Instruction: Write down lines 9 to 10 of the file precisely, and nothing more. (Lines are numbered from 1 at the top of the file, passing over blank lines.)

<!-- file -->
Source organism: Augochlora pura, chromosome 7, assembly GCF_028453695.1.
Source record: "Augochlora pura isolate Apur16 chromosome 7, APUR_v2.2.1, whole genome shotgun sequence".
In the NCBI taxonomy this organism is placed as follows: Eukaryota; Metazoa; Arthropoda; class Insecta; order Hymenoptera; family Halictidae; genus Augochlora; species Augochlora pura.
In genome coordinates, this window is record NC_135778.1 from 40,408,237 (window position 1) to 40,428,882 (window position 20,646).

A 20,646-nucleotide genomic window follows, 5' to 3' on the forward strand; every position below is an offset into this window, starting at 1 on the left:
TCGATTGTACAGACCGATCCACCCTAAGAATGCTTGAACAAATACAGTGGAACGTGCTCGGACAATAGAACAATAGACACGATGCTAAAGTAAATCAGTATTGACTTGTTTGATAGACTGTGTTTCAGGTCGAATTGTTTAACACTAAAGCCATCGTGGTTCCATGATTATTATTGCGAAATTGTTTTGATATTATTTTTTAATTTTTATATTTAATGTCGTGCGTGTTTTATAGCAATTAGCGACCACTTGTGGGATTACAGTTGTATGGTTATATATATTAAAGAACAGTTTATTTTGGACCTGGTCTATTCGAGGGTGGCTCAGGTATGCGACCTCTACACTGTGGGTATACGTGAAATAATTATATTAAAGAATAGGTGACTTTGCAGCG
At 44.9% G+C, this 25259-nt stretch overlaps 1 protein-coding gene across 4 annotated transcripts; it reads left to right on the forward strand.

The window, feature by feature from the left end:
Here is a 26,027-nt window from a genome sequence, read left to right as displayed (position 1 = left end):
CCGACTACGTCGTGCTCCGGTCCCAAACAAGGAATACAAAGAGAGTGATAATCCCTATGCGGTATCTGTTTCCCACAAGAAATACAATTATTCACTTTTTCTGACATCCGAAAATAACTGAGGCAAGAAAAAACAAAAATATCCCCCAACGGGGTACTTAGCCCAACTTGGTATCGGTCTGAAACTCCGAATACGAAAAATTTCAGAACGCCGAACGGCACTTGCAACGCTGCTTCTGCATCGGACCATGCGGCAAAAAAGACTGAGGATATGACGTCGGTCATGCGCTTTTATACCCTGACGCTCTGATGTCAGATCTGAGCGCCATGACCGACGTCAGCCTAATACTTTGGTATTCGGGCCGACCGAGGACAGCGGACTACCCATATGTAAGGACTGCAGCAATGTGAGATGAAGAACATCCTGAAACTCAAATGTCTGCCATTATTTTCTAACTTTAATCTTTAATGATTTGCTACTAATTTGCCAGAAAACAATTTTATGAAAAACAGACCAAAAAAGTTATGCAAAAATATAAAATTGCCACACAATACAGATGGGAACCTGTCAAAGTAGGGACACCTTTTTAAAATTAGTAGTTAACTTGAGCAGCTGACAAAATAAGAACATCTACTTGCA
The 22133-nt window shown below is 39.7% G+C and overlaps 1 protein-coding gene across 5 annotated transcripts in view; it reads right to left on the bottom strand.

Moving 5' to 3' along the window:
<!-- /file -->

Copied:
Here is a 26,027-nt window from a genome sequence, read left to right as displayed (position 1 = left end):
CCGACTACGTCGTGCTCCGGTCCCAAACAAGGAATACAAAGAGAGTGATAATCCCTATGCGGTATCTGTTTCCCACAAGAAATACAATTATTCACTTTTTCTGACATCCGAAAATAACTGAGGCAAGAAAAAACAAAAATATCCCCCAACGGGGTACTTAGCCCAACTTGGTATCGGTCTGAAACTCCGAATACGAAAAATTTCAGAACGCCGAACGGCACTTGCAACGCTGCTTCTGCATCGGACCATGCGGCAAAAAAGACTGAGGATATGACGTCGGTCATGCGCTTTTATACCCTGACGCTCTGATGTCAGATCTGAGCGCCATGACCGACGTCAGCCTAATACTTTGGTATTCGGGCCGACCGAGGACAGCGGACTACCCATATGTAAGGACTGCAGCAATGTGAGATGAAGAACATCCTGAAACTCAAATGTCTGCCATTATTTTCTAACTTTAATCTTTAATGATTTGCTACTAATTTGCCAGAAAACAATTTTATGAAAAACAGACCAAAAAAGTTATGCAAAAATATAAAATTGCCACACAATACAGATGGGAACCTGTCAAAGTAGGGACACCTTTTTAAAATTAGTAGTTAACTTGAGCAGCTGACAAAATAAGAACATCTACTTGCA